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March 2, 2012

FIX Shoots For Greater Transparency

By James Armstrong

A key industry group is looking to expand the information in trade confirmations, giving the buyside more detail about their trades-and also increasing transparency in the marketplace.

The FIX Protocol Ltd. Americas buyside working group has been trying to amend FIX Protocol to make it easier to track orders. It is considering the adoption of new FIX tags later this year, probably after second quarter.

Many on the buyside have been looking for greater transparency about where their orders are routed and where they eventually get executed. This stems from worries that orders might get gamed by predatory traders. If the buyside had a better accounting of where their orders go, they could avoid toxic venues.

Currently, the FIX data the buyside gets back can be misleading, said Brian Lees, an associate vice president at Capital Group Companies and a member of the working group.

A venue might be listed as the last market for an order, but if the order was routed out, it means it was actually filled at a different venue. Currently, FIX Protocol notes the venue and a separate tag can indicate if the order was routed somewhere else. But the protocol does not indicate where the order went.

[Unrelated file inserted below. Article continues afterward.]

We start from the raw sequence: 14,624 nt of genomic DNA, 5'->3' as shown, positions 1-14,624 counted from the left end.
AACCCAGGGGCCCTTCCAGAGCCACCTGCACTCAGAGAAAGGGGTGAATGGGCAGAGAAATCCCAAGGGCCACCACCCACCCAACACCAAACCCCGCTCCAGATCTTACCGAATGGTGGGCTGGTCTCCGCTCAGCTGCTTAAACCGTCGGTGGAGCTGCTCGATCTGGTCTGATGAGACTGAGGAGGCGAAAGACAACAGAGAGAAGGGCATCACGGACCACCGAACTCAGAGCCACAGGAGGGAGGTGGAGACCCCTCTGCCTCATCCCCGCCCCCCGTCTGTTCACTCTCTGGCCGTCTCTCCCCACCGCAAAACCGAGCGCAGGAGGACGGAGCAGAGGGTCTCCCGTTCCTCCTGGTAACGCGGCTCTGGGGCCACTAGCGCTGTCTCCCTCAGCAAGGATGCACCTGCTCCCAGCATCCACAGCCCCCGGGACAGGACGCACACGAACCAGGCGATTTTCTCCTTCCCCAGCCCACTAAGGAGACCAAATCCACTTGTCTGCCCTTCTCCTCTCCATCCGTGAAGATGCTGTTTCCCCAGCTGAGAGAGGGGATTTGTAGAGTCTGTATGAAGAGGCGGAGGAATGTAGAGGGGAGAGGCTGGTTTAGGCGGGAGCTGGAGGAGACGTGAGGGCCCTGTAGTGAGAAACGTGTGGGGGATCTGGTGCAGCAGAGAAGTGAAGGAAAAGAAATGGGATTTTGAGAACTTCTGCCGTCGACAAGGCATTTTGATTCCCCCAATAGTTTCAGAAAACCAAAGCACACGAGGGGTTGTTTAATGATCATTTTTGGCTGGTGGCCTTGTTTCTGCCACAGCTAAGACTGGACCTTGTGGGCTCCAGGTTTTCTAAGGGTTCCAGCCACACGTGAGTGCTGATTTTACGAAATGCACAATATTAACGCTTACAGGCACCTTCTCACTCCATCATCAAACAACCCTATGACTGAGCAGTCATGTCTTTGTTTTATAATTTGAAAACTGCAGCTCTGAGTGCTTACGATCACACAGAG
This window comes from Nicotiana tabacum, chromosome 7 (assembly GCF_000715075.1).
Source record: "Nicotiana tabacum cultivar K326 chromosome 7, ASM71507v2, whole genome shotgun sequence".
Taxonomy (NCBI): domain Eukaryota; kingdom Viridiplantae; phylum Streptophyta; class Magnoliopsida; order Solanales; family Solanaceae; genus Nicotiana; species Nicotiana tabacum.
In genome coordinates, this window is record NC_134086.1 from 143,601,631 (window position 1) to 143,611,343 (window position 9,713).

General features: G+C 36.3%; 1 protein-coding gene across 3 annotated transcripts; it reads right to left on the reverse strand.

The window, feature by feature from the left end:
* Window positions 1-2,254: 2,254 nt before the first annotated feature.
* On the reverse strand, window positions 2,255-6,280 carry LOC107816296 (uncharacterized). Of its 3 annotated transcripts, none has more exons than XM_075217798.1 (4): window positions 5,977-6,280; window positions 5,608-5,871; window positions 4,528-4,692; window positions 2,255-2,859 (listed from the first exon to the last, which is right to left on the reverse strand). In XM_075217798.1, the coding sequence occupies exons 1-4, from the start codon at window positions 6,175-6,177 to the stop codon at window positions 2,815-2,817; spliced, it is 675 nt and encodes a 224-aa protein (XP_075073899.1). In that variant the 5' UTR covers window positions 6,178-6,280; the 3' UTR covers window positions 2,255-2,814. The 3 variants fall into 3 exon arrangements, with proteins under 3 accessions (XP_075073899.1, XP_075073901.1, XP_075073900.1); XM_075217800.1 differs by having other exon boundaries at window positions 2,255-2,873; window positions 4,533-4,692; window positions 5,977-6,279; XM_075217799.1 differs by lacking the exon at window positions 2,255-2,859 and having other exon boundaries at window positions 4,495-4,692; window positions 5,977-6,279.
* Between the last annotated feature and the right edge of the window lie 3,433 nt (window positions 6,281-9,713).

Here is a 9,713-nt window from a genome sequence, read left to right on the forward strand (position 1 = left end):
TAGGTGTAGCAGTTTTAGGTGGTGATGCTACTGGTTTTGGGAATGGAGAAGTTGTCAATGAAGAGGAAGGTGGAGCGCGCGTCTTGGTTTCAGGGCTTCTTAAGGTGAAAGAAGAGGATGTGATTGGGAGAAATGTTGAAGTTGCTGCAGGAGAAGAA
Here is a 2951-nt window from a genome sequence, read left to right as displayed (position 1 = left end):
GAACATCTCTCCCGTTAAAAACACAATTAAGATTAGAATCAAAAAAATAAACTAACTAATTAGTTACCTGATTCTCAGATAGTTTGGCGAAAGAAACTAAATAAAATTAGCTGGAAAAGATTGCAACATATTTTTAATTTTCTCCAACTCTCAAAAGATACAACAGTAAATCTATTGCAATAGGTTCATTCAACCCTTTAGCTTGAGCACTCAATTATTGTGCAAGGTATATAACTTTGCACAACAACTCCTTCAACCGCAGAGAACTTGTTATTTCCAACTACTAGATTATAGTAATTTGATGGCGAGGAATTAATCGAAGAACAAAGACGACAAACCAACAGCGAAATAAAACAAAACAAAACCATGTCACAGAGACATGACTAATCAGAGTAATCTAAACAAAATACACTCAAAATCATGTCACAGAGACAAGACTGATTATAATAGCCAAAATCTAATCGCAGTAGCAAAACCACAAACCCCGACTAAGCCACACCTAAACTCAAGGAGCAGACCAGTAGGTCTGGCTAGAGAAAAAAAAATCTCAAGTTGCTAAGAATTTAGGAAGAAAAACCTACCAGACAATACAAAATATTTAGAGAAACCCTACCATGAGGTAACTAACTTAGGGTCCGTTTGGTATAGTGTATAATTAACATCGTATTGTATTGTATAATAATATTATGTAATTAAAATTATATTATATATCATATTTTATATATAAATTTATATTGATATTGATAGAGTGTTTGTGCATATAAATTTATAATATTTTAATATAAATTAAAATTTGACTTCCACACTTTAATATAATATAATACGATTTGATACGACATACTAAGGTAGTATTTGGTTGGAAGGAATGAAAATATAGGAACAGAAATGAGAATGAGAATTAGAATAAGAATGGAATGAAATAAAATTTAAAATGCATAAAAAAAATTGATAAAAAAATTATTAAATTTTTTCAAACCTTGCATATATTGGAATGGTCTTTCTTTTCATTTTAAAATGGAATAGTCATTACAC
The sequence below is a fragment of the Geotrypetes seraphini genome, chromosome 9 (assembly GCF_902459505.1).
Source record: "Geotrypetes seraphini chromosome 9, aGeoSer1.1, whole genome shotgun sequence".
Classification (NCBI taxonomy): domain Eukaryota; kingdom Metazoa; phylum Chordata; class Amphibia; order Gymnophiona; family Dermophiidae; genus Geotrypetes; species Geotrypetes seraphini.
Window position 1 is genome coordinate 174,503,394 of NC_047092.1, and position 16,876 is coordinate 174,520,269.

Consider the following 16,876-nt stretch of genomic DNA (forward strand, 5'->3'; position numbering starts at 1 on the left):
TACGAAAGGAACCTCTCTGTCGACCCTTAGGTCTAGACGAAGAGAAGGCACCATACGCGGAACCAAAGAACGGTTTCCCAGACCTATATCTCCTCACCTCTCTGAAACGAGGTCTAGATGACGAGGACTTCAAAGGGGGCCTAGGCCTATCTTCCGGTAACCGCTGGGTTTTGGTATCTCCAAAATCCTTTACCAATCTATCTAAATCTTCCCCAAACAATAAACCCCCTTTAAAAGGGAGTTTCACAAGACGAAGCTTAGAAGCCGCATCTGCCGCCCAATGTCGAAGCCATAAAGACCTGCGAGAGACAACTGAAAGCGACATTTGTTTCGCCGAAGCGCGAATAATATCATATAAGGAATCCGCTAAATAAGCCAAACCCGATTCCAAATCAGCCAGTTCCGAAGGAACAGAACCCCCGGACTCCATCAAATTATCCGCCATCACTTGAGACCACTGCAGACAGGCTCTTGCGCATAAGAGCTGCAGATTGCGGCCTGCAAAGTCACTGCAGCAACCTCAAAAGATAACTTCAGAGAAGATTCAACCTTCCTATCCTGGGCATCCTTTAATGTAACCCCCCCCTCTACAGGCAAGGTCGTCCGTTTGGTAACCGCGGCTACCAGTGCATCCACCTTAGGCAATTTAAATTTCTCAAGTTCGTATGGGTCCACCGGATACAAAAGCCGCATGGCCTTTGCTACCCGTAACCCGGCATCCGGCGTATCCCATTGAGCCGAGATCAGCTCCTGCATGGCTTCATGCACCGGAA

Tag 30 is supposed to be last market, and the working group wants to make sure it actually does tell traders the last market where an order went, Lees said.

Justin Schack, Rosenblatt

Another area where FIX Protocol has trouble is distinguishing between lit and dark markets when they are both run by the same operator, such as an exchange.

"Some venues may have both a dark and a lit portion, and they may not have registered the dark portion as a separate exchange," Lees said. "We really want to be able to differentiate dark and lit volume."

While the industry has made much progress understanding where orders are executed, it is also important to know where an order went before execution, said John Goeller, managing director in global execution services at Bank of America Merrill Lynch.

This can be especially important when a trade gets split across multiple venues but only executes at one. That's potentially leakage, Goeller said.

Even if the buyside gets all the routing data it wants, some firms might not have the resources to analyze it all, said Justin Schack, managing director for market structure at Rosenblatt Securities. He said the copious amounts of data generated for the buyside could require the help of third-party vendors.

"Some of the really big shops out there have sufficient internal resources to be able to process all this information and actually draw some conclusions," Schack said. But not every firm is going to have those resources."

Schack said many buyside firms will have to think long and hard about whether they can handle all that data themselves or whether they need to work with a vendor that will help them sift through it.


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